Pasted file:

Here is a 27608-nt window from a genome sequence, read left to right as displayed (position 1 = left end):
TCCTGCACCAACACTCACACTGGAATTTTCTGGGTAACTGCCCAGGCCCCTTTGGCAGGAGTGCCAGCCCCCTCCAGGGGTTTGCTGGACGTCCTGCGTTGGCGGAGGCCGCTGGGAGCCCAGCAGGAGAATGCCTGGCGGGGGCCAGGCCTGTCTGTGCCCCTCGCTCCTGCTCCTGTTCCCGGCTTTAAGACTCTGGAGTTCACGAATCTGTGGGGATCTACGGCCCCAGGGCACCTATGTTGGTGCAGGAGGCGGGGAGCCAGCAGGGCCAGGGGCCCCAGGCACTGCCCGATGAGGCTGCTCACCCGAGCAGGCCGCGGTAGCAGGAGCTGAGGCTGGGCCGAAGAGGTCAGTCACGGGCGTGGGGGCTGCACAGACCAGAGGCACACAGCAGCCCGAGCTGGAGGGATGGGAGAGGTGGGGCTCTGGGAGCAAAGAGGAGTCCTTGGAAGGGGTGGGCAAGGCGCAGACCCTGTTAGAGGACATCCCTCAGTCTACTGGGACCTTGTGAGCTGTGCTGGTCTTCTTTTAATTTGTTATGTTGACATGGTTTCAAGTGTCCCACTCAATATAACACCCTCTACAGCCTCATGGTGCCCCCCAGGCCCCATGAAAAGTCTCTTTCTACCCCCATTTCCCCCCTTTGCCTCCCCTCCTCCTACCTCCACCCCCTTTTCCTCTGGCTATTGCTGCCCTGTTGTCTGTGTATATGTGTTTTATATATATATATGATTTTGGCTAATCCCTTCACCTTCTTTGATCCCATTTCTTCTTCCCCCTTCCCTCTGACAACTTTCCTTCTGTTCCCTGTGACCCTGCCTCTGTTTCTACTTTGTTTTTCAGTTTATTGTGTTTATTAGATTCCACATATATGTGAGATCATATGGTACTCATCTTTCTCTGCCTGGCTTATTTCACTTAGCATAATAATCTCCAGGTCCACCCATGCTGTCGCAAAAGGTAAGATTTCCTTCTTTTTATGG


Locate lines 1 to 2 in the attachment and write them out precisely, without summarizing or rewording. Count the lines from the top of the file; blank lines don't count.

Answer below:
Here is a 27608-nt window from a genome sequence, read left to right as displayed (position 1 = left end):
TCCTGCACCAACACTCACACTGGAATTTTCTGGGTAACTGCCCAGGCCCCTTTGGCAGGAGTGCCAGCCCCCTCCAGGGGTTTGCTGGACGTCCTGCGTTGGCGGAGGCCGCTGGGAGCCCAGCAGGAGAATGCCTGGCGGGGGCCAGGCCTGTCTGTGCCCCTCGCTCCTGCTCCTGTTCCCGGCTTTAAGACTCTGGAGTTCACGAATCTGTGGGGATCTACGGCCCCAGGGCACCTATGTTGGTGCAGGAGGCGGGGAGCCAGCAGGGCCAGGGGCCCCAGGCACTGCCCGATGAGGCTGCTCACCCGAGCAGGCCGCGGTAGCAGGAGCTGAGGCTGGGCCGAAGAGGTCAGTCACGGGCGTGGGGGCTGCACAGACCAGAGGCACACAGCAGCCCGAGCTGGAGGGATGGGAGAGGTGGGGCTCTGGGAGCAAAGAGGAGTCCTTGGAAGGGGTGGGCAAGGCGCAGACCCTGTTAGAGGACATCCCTCAGTCTACTGGGACCTTGTGAGCTGTGCTGGTCTTCTTTTAATTTGTTATGTTGACATGGTTTCAAGTGTCCCACTCAATATAACACCCTCTACAGCCTCATGGTGCCCCCCAGGCCCCATGAAAAGTCTCTTTCTACCCCCATTTCCCCCCTTTGCCTCCCCTCCTCCTACCTCCACCCCCTTTTCCTCTGGCTATTGCTGCCCTGTTGTCTGTGTATATGTGTTTTATATATATATATGATTTTGGCTAATCCCTTCACCTTCTTTGATCCCATTTCTTCTTCCCCCTTCCCTCTGACAACTTTCCTTCTGTTCCCTGTGACCCTGCCTCTGTTTCTACTTTGTTTTTCAGTTTATTGTGTTTATTAGATTCCACATATATGTGAGATCATATGGTACTCATCTTTCTCTGCCTGGCTTATTTCACTTAGCATAATAATCTCCAGGTCCACCCATGCTGTCGCAAAAGGTAAGATTTCCTTCTTTTTATGG